Director, Timber Creek Hearth House Spiritual Retreat Center
Former Benedictine Monk


I was born into a family split between Buddhists and Catholics and as a young kid I questioned what Tim O’Donnell questions and found Truth in what he wrote. The gift A View from the Back Pew gives is the bridge it builds from dogma and doctrine to a true spiritual connection to God. It is common sense for anyone who dares question what he or she was taught.

I was engrossed in O’Donnell’s personal story but the “lessons” he presents led me to a more relevant view of religion. He does the research and delivers it in a way that gives a foundation to what I’d been feeling about the Church – it now makes sense.

Yes, I have questioned these same things; yes I have sensed gaps in what I was taught to believe and yes, I have felt disconnected. But I had always felt I was the only one. Alone? No. Tim O’Donnell accompanied me on a journey through the process of asking questions and there is comfort knowing I’m not alone!

My “Aha moment” was when he broke down the Lord’s Prayer with a new spiritual twist. I personally never liked to say that prayer because I picked up on the nervous energy of those around me as I understood from their perspective. When O’Donnell broke it down, it gave me a welcome shift.

Phong Dao,


I’ll admit, I wrestled with this book a lot.  But I also couldn’t put it down.  You may hate his theology, or conclude he’s not a “real” Christian.  Or you may be comforted that even with his beliefs and questions, his faith is still intact.  You may read his book as a cautionary tale of the spirituality that the church (especially the Catholic church) is producing.  But his story is addictively compelling, and kept me reading to the end.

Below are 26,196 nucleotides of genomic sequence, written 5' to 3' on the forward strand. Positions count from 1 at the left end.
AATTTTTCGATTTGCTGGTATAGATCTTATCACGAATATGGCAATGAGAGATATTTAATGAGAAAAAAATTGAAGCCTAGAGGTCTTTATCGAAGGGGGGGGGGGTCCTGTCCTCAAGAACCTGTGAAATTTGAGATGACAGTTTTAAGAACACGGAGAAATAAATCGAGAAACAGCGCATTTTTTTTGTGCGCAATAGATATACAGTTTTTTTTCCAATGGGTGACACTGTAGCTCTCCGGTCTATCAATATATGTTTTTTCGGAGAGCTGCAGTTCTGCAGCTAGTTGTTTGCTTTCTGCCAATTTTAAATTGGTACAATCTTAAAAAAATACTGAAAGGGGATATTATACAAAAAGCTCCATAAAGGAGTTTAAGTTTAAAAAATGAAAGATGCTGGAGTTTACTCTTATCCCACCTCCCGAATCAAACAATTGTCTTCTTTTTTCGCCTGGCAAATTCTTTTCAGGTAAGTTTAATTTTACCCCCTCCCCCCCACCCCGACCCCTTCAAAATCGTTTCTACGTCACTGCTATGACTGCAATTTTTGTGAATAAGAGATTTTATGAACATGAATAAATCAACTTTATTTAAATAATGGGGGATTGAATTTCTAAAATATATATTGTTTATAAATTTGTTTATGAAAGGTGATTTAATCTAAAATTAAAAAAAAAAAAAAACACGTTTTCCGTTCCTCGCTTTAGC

Reverend Matt Appling
The Church of No People.com


Every once in awhile a book comes along that really makes me think. Like really think. I love when that happens. A View From The Back Pew, by Tim O’Donnell, is such a book.

A View From The Back Pew is a wonderful and thought provoking blend of the history of Christianity and Tim’s own spiritual quest. The discourse on Christianity is factual; the stories of his spiritual quest are delightfully inspirational.

Silver & Grace


To his credit, O’Donnell writes humbly and without pretense, staking no claim to theological or philosophical expertise.  Rather, A View From The Back Pew is the story of his personal journey from “ritualistic systems of belief to a more vital connection with the intelligence that animates the universe, the essence we are trained to call God.” ODonnell writes in an easily understood, conversational style.  ODonnell’s approach makes each chapter a stand-alone resource, but to see his full spiritual transformation, the book must be read from beginning to end. … an enjoyable read.